Friday, 28 June 2013 08:00
By Mary Leigh Pirtle
In one case, a lender’s mortgage was deemed to have priority over a number of subcontractors’ mechanic’s liens due to a flow down clause in the subcontractors’ contracts. This resulted in a $9 million loss for the subcontractors on a commercial construction project in Ohio.
The lender loaned the owner approximately $90 million in funding for the project under a construction loan, which required approval before any draws were made. After nearly $45 million had been approved and disbursed to the general contractor and subcontractors, the lender became concerned with the financial viability of the owner and chose not to approve any additional draws on the construction loan. Unaware that the lender had pulled funding, the subcontractors continued work on the project and racked up $9 million in unpaid labor and materials before the owner advised them to suspend all work. As a result of the unpaid labor and materials, the subcontractors filed mechanics liens.
Mechanic’s Liens vs. Mortgages
Soon after, the lender filed a complaint to foreclose the mortgage and appoint a receiver. In response, the subcontractors claimed the mechanic’s liens had priority status over the lender’s mortgage. The lender argued that the subcontractors contractually agreed to subordinate any lien claims to the lender’s construction mortgage, so they had waived any claim to priority. The lender based its argument on contracts executed between the owner and the general contract. These contracts included subordination clauses that stated the contractor and subcontractors agreed to subordinate any and all security interests and liens. The subcontractors argued that the general nature of the subordination clauses were not binding because they did not contain specific language incorporating the contracts into the subcontracts. In essence, they argued their contracts did not contain a flow down clause so they never agreed to subordinate any of their liens.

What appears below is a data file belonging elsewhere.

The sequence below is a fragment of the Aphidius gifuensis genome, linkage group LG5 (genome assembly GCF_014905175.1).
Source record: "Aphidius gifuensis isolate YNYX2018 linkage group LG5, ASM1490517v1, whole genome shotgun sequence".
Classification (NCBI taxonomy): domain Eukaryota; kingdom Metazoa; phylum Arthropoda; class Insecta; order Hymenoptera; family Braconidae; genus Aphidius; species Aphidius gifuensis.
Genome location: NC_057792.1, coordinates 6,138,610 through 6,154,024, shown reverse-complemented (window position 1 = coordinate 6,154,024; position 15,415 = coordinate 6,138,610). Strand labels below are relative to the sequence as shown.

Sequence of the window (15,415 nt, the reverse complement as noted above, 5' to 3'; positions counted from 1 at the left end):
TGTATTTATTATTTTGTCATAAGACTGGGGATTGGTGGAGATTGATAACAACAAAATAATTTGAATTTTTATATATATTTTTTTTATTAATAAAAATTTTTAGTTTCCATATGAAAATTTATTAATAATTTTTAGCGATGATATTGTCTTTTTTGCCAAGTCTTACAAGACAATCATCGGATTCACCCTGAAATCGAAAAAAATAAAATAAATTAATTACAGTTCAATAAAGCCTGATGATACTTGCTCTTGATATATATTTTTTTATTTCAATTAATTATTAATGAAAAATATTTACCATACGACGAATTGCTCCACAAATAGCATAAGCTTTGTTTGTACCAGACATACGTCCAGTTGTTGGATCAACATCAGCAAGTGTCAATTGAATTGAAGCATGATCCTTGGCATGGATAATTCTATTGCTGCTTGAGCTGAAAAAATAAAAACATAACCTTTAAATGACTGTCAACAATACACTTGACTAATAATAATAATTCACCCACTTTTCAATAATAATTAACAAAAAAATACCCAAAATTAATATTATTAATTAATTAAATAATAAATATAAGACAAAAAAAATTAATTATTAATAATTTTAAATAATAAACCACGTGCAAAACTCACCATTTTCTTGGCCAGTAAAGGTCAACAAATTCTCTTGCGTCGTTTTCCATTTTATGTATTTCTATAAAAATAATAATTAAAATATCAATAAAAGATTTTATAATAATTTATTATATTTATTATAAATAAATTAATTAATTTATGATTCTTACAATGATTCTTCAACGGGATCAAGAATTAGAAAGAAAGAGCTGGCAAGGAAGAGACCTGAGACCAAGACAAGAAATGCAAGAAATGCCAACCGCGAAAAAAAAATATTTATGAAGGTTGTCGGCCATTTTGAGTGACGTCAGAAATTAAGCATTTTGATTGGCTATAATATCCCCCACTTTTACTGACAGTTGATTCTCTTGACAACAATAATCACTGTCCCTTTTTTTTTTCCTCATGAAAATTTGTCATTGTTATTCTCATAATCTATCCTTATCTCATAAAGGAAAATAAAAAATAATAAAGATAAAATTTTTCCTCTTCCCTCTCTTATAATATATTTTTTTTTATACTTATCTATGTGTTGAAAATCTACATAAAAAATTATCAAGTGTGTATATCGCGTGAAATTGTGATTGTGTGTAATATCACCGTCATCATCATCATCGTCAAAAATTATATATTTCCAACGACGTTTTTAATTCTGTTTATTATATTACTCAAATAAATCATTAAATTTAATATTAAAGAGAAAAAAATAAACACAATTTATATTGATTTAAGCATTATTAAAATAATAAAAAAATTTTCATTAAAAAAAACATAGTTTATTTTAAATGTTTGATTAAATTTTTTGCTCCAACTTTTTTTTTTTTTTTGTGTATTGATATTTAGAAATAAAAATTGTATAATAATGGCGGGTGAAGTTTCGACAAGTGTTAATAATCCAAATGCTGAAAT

Flow down clause determines priority
However, after reviewing the subcontracts, the court noted that the specific language was not needed in the subordination provisions because the subcontracts contained a flow down clause. The court reasoned that when a flow down clause is used in a subcontract, the subcontract is not required to contain additional specific language of incorporation in order to impose a general contractor’s duties onto a subcontractor. The court noted these flow down provisions are routinely used in construction subcontracts to create obligations between the subcontractor and the general contractor consistent with the obligations between the contractor and the project owner.
After analyzing the contract provisions, the court determined that the flow down clause was clear and unambiguous and was drafted broadly enough to bind the subcontractors to the subordination provisions included in the contract between the general contractor and the owner. Basically, the court held that the flow down provision should be read to place the subcontractor in the same position in relation to the general contractor as the general contractor was to the owner. Therefore, the general contractor’s agreement to subordinate any of his potential liens bound the subcontractors to the same provision, which meant the subcontractors were not entitled to the $9 million in unpaid labor and materials until the lender received its fair share from the owner.
This case underscores the importance and impact of flow down clauses in construction contracts. Regardless of the size of the project, it is necessary to thoroughly review all other contracts and related materials that impose additional obligations through such a clause.